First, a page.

Patrick Strickland’s film In Fabric takes on aspects of different genres combining thriller, horror and romance into a fantastically beguiling and eerie watch. At once stylish and disturbing, this film is as visually evocative as it is intriguing. While Marianne Jean-Baptiste excels as lonely, recently separated Sheila, the “artery” red dress that she buys also has a leading part to play. The film follows the journey of this dress as it wreaks havoc in the lives of those that are unfortunate enough to wear it. Interestingly, this dress does not possess it wearers – it has its own blood-thirsty agency. The film is highly symbolic and somewhat dreamlike – or more accurately nightmare-like. Reality blends with the bizarre and we are kept on our toes throughout as we watch the dress take on its victims.  

In Fabric is set in 1980s London, taking place during the winter sales season. Dentley & Soper’s department store features as the hive of retail activity; demonstrating a time when in terms of consumerism high street stores still reigned supreme. Set against this backdrop, the experience of shopping within this film emerges as a transformative and transcendental experience. Indeed, the changing rooms are not changing rooms but “The Transformation Sphere”. Framing the purchasing experience in this light is achieved in both comical and somewhat creepy ways. For example, the sales assistants are dressed in glamorously gothic style, filling the ears of shoppers with fantastical statements.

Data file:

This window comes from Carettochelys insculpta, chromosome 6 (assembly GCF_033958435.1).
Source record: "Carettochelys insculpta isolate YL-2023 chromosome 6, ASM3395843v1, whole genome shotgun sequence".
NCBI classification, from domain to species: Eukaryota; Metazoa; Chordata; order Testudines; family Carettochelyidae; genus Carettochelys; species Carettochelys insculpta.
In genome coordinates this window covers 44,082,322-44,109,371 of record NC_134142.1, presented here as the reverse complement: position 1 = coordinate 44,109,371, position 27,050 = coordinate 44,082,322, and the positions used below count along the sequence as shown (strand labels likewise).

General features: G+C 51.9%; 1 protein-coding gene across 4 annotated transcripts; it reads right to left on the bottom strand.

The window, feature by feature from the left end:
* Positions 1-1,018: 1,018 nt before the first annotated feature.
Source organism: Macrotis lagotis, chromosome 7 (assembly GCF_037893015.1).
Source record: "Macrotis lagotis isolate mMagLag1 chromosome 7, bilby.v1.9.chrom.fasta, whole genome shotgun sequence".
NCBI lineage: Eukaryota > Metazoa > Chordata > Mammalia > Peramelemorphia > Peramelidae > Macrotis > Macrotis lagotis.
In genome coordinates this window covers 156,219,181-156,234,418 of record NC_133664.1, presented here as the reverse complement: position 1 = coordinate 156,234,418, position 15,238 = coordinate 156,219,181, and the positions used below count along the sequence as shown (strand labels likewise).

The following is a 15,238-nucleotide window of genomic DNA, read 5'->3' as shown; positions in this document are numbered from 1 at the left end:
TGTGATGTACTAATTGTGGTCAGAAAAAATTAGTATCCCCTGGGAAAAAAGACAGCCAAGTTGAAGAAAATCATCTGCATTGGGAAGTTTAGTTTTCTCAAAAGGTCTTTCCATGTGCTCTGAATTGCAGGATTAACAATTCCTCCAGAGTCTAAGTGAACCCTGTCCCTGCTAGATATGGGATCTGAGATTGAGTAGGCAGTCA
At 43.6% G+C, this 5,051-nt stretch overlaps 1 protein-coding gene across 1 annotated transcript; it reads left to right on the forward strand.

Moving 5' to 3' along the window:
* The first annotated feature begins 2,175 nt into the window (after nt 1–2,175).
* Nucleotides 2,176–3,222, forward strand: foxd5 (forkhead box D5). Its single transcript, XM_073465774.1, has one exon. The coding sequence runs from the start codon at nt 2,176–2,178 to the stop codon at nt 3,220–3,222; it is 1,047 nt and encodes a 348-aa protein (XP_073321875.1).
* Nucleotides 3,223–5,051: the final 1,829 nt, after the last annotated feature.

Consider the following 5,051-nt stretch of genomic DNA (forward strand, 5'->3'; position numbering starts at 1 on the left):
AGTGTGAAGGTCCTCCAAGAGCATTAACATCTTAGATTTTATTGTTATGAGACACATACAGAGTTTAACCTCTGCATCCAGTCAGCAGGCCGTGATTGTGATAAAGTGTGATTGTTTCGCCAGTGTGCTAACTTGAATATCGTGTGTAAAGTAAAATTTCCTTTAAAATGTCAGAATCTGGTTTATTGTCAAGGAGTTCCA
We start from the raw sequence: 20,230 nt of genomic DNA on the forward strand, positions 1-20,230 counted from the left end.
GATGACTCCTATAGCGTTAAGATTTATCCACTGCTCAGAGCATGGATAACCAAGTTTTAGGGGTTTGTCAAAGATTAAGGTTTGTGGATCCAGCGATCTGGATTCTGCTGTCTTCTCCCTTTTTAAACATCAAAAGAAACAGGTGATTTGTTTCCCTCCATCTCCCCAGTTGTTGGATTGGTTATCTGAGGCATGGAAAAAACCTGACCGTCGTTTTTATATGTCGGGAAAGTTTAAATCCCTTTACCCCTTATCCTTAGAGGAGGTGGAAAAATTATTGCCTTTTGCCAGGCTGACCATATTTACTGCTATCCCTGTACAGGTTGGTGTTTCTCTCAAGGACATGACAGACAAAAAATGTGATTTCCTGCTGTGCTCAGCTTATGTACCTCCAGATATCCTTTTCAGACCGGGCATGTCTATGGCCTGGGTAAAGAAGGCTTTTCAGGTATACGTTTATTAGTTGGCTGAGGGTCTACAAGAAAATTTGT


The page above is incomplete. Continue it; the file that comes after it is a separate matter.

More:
The film alludes to the possible evils of consumerism but doesn’t appear to be an outright attack on capitalist culture. Instead, the evil here appears to function on a spiritual rather than a cultural level. The department store, its staff and the red dress seem to be connected with something that is cult-like, occult and satanic. We witness entrancing advertisements on television screens which show the employees posed as though readying themselves for some type of ceremony, beckoning for customers to enter the shop. Indeed this ritual is repeated every morning before the buyers are welcomed in.  The fact that the dress is red is significant; a colour which is typically associated with evil, danger and the devil. However, the ambivalent tone persists in the film and we are left wondering about the true nature of what is going on until the very end. 

While red is seen as the colour of evil it is also known as the colour of love and lust. On one level, the red dress is used as a means to find love for the characters in this film. Firstly with Sheila, it is bought for a blind date. It can be viewed as a potential tool to find love and quell loneliness. Following on from Sheila, Babs tries to re-spark her fiancées interest in her by asking how she looks in the dress. Reg is also forced to wear the dress on his stag night. What ties these three characters together is that wearing this dress represents something hopeful for each: for Sheila she might find someone, Babs wants to feel admired by her fiancée and Reg is celebrating his soon to be married life. However hopeful the characters might be, the love that is represented here is disappointing – the embarrassment of a bad blind date and the difficulty of living with a demanding fiancée show how impossible it can be to find true love. It is clear in this film that love is not the answer as each character is doomed from the moment the dress comes into their lives.